25 August – Final import health standard released
MPI has released the final IHS along with the review of submissions.
IHS for Bovine Germplasm [PDF, 414 KB]
Review of submissions [PDF, 2.7 MB]
Risk management proposal [PDF, 1.2 MB]
Guidance document [PDF, 412 KB]
An 8-month transitional arrangement will be provided from the date of issue to allow for the negotiation of new veterinary certificates. Requirements in the newly agreed certificates can be used upon agreement.
Existing import requirements for bovine semen and embryos will remain in effect until the transitional arrangement expires.
11 August – Provisional Import Health Standard (IHS) released
Following the consultation that closed in May 2021, a provisional IHS was released along with the review of submissions.
Provisional IHS for Bovine Germplasm [PDF, 474 KB]
Review of submissions [PDF, 3 MB]
Provisional Risk Management Proposal [PDF, 1.3 MB]
Provisional Guidance Document [PDF, 467 KB]
MPI-STD-TVTL for Consultation [PDF, 227 KB]
Background to this consultation
From 15 March to 14 May 2021, the Ministry for Primary Industries (MPI) invites comment on proposed changes to the import requirements for bovine semen and embryos (germplasm).
Full details of the proposed changes are in the consultation documents.
This consultation follows an earlier one held in 2020.
Find out about the first consultation
Draft Import Health Standard (IHS) for bovine germplasm [PDF, 550 KB]
Draft risk management proposal for importing bovine germplasm [PDF, 1.5 MB]
Draft IHS guidance document [PDF, 541 KB]
Making your submission
Email your feedback on the draft by 5pm on 14 May 2021 to firstname.lastname@example.org
Make sure you include in your submission:
- the title of the consultation document in the subject line of your email
- your name and title, if applicable
- your organisation's name (if you're submitting on behalf of an organisation)
- your contact details (for example, phone number, address and email).
While we prefer email, you can send your submission by post to:
Animal Imports team
Ministry for Primary Industries
PO Box 2526
All submissions received by the closing date will be considered before the amended import health standard (IHS) is issued. MPI may hold late submissions on file for consideration when the issued IHS is next revised or reviewed.
Steps to finalising a new IHS
After consultation on a draft import health standard, MPI publishes a provisional IHS.
If you make a submission during the consultation, you have 10 working days to notify the director-general of MPI that you intend to request an independent review. Reviews are limited to whether or not specific scientific evidence was given sufficient consideration.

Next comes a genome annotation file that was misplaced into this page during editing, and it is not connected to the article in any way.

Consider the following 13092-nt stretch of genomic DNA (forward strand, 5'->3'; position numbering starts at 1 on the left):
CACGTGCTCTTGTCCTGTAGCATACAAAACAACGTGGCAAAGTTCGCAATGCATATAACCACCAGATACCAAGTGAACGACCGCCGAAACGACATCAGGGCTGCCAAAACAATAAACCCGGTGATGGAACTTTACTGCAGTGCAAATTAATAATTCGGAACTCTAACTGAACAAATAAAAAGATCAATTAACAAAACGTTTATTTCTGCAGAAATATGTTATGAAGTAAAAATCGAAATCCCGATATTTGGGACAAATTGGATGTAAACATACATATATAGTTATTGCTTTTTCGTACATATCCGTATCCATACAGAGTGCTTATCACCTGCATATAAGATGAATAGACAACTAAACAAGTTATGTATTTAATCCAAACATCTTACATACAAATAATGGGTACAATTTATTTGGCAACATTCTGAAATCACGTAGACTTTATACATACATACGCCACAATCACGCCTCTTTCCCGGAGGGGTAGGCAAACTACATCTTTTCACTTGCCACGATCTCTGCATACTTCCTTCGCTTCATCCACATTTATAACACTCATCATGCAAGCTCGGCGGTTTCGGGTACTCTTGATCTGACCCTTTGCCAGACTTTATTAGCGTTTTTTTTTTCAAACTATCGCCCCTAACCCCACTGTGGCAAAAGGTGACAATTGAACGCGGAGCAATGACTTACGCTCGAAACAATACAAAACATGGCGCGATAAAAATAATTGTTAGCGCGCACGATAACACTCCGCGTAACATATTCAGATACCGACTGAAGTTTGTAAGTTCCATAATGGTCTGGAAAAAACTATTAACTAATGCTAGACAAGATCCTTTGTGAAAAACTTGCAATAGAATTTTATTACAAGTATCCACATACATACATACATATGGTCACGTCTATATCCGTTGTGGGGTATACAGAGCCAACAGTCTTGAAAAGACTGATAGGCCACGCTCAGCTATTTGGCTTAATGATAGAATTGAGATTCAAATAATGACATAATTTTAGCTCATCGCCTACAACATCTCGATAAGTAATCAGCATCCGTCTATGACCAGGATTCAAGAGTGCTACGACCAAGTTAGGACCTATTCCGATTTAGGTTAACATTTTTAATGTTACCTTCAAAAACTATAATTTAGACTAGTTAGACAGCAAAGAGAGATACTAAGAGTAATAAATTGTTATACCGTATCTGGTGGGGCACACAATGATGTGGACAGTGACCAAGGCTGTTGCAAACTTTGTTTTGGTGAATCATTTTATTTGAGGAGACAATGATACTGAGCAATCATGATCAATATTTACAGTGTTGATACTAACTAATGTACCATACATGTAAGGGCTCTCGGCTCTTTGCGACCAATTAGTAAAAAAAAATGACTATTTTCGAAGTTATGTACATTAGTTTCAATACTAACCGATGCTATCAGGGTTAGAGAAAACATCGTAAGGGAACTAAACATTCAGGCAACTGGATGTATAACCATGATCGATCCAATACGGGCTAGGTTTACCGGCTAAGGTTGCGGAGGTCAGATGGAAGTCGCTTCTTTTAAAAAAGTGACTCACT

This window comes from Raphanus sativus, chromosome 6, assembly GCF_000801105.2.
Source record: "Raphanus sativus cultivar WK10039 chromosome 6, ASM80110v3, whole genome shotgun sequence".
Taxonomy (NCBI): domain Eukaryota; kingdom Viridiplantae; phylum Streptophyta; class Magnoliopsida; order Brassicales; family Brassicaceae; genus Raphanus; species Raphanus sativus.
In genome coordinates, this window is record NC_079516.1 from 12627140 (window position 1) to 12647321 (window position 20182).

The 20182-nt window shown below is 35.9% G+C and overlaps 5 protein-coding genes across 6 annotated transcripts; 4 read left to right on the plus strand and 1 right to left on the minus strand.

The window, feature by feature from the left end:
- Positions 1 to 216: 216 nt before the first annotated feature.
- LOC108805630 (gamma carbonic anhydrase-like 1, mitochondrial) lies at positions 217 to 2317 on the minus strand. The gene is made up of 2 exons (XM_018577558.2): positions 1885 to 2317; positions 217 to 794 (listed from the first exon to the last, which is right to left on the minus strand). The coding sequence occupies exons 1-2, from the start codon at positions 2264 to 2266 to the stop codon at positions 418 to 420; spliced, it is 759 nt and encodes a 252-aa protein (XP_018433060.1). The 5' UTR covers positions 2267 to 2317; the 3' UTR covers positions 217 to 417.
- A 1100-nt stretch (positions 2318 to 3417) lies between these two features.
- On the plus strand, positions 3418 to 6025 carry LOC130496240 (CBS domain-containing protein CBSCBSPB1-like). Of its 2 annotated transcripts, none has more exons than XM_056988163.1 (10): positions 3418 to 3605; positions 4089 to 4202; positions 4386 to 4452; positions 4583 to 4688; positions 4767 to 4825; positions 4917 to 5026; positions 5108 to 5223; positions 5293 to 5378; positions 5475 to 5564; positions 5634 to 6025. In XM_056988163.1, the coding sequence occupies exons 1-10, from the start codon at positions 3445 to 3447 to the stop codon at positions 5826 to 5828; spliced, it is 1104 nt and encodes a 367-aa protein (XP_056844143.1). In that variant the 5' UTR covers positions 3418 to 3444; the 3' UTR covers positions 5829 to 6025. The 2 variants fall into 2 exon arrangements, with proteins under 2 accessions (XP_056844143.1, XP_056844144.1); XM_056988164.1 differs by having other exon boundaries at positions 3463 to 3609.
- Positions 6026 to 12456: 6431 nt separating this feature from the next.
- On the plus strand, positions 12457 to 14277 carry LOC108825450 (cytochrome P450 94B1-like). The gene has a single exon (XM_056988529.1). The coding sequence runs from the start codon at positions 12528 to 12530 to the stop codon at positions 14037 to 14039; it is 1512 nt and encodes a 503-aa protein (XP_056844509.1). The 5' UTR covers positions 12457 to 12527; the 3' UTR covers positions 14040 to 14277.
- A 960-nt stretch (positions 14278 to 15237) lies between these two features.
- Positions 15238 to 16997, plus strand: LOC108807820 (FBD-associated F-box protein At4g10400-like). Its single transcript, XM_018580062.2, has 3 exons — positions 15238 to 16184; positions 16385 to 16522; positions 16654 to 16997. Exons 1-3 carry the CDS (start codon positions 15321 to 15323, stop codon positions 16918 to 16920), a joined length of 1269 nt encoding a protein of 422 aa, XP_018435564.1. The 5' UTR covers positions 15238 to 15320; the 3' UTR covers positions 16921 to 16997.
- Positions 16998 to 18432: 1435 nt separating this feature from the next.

If no review is requested within 10 working days, then the provisional IHS is confirmed and issued as a standard.
For more information about reviews refer to:
Section 24 of the Biosecurity Act 1993 – NZ Legislation
Submissions are public information
Note that any submission you make becomes public information. People can ask for copies of submissions under the Official Information Act 1982 (OIA). The OIA says we have to make submissions available unless we have a good reason for withholding it. That is explained in sections 6 and 9 of the OIA.
Tell us if you think there are grounds to withhold specific information in your submission. Reasons might include that it's commercially sensitive or it's personal information. However, any decision MPI makes to withhold information can be reviewed by the Ombudsman, who may tell us to release it.
Legal background to IHS consultations
MPI must consult with interested parties in accordance with section 23 of the Biosecurity Act 1993 (the Act) and MPI's consultation policy before issuing or amending (other than of minor or urgent nature) import health standards (IHS) under sections 24A and 24B of the Act.
An IHS specifies import requirements that must be met either in the country of origin or of export, or during transit before biosecurity clearance can be given for the goods to enter New Zealand. MPI must ensure that these requirements are technically justified and provide an appropriate level of biosecurity protection.